Sun 12 Jan, 2014 12:35 pm
a market situation in which there exists a homogeneous product, freedom of entry, and a large number of buyers and sellers none of whom individually can affect price.
(1) Large number of firms. The basic condition of perfect competition is that there are large number of firms in an industry. Each firm in the industry is so small and its output so negligible that it exercises little influence over price of the commodity in the market. A single firm cannot influence the price of the product either by reducing or increasing its output. An individual firm takes the market price as given and adjusts its output accordingly. In a competitive market, supply and demand determine market price. The firm is price taker and output adjuster.
2-No barriers to entry. The firms in a competitive market have complete freedom of entering into the market or leaving the industry as and when they desire..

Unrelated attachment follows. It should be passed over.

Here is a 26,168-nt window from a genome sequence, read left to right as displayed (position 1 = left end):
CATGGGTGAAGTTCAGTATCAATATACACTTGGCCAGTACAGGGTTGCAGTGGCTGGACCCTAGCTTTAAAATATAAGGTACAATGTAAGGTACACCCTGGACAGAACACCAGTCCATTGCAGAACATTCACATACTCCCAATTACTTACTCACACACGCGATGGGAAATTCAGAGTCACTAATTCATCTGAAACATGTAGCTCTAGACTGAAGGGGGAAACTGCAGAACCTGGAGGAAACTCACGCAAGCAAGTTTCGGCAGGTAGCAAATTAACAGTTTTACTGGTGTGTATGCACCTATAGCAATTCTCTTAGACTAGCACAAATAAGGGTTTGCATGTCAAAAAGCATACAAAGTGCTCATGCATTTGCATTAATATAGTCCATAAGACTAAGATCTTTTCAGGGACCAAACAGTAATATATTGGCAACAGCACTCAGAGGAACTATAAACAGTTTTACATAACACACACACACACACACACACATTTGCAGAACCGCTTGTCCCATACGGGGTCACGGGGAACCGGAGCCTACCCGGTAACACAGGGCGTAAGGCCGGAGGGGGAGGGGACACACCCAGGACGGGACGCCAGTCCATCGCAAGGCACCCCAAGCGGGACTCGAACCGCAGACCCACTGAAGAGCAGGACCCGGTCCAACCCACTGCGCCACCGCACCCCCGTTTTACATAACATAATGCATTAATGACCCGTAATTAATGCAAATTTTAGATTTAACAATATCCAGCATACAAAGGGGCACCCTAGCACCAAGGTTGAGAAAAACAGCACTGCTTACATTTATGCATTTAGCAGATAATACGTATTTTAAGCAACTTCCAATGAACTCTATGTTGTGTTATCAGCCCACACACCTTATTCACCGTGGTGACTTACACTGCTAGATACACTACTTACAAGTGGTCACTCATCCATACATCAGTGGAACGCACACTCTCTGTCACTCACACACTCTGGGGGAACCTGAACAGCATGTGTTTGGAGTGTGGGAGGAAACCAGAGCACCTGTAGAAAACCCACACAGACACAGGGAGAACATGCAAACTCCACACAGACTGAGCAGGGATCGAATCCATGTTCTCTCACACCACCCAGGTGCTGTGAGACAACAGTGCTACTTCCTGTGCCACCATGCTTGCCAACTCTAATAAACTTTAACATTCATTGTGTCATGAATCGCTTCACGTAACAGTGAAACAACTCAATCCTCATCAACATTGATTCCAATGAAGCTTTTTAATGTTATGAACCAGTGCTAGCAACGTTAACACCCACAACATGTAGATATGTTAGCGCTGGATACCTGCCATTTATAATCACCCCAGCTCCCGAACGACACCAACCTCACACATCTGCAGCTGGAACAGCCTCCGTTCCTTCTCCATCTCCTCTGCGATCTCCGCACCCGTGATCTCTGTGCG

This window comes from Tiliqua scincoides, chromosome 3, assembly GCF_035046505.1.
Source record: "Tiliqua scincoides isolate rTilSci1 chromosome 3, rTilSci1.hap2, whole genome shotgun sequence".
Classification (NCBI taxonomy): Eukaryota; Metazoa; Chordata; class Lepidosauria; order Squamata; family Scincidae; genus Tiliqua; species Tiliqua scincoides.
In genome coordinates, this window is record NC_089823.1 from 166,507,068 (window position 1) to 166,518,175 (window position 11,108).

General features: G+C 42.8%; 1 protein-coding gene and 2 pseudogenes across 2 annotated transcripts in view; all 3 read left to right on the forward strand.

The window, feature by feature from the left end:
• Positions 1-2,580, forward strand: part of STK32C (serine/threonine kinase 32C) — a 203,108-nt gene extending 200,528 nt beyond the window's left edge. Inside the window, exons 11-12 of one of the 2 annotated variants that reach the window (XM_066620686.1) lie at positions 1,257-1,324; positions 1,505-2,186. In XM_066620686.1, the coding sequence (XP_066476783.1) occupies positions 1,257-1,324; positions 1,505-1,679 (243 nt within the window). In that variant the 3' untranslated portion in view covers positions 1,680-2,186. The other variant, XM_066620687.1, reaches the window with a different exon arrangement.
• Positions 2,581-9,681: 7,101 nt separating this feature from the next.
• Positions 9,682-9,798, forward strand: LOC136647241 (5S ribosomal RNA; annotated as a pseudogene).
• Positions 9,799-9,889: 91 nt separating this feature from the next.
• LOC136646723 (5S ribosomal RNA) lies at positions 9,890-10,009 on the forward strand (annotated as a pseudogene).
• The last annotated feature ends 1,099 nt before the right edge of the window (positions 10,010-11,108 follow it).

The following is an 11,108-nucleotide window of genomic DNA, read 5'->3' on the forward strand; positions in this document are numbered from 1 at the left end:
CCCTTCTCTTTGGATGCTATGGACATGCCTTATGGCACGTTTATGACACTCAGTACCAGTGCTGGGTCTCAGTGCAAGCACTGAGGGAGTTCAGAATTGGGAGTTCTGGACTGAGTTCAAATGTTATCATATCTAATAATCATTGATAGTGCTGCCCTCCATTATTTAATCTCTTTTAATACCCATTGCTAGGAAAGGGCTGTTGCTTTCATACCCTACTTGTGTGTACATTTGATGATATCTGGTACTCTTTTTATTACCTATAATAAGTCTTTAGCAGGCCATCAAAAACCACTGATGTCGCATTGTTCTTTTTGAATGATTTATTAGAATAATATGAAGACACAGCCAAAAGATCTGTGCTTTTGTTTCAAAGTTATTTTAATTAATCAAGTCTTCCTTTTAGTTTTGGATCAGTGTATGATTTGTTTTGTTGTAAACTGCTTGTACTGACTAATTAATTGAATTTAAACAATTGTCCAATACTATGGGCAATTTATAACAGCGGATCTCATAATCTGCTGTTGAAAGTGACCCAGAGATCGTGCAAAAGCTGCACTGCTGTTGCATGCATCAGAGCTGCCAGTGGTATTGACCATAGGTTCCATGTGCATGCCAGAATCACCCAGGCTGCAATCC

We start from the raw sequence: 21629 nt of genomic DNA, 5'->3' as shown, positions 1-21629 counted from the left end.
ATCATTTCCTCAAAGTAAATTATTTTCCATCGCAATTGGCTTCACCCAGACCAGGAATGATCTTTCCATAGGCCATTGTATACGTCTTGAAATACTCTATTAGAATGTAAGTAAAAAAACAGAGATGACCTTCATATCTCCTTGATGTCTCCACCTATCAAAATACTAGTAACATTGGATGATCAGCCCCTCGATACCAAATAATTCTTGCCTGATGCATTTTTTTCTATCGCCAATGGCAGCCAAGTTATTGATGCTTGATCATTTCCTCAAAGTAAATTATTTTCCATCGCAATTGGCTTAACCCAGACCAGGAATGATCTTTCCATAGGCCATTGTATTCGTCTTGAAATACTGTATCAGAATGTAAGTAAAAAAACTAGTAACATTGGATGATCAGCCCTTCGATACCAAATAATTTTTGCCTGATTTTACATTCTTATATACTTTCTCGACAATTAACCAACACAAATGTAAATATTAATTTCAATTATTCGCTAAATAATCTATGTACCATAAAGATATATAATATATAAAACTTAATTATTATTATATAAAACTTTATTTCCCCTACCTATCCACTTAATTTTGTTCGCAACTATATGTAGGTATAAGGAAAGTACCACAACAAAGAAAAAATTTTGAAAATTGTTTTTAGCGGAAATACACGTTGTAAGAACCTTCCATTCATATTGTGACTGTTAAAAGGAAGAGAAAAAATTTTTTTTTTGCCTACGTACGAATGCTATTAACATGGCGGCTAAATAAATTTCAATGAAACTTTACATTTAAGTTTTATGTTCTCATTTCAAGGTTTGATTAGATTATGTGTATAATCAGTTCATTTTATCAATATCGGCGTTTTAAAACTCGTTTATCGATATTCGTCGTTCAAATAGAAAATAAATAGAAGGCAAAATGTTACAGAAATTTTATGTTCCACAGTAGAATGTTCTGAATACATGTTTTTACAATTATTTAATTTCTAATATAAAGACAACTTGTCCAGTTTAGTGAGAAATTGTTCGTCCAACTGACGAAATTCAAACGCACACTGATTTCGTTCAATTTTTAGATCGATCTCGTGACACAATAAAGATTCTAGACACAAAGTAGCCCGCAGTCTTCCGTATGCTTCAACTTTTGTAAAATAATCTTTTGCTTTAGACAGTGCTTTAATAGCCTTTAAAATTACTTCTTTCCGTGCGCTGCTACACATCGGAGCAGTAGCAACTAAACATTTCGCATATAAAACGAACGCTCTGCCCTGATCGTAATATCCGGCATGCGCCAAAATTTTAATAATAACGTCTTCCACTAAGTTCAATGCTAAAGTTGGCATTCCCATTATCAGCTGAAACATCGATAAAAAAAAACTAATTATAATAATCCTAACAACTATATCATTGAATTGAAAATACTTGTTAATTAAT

3- Profit Maximization
In such a situation, firms have only one motive in front of them, that is maximizing the profits.
4-Infinite buyers and sellers – An infinite number of consumers with the willingness and ability to buy the product at a certain price, and infinite producers with the willingness and ability to supply the product at a certain price.
5-COMPLETE INFORMATION Consumers have perfect information about the prices all sellers in the market charge – so if some firms decide to charge a price higher than the ruling market price, there will be a large substitution effect away from this firm
6-The product is homogeneous. Another provision of perfect competition is that the good produced by all the firms in the industry is identical. In the eyes, of the consumer, the product of one firm (seller) is identical to that of another seller.
7-THERE IS NO INTERFERENCE OF GOVERNMENT
8-No externalities in production and consumption so that there is no divergence between private and social costs and benefits
9-•Perfectly mobile factors of production – land, labour and capital can be switched in response to changing market conditions, prices and incentives.
Have you read anything by Adam Smith?
For his day, he had a good model.
sounds like homework to me.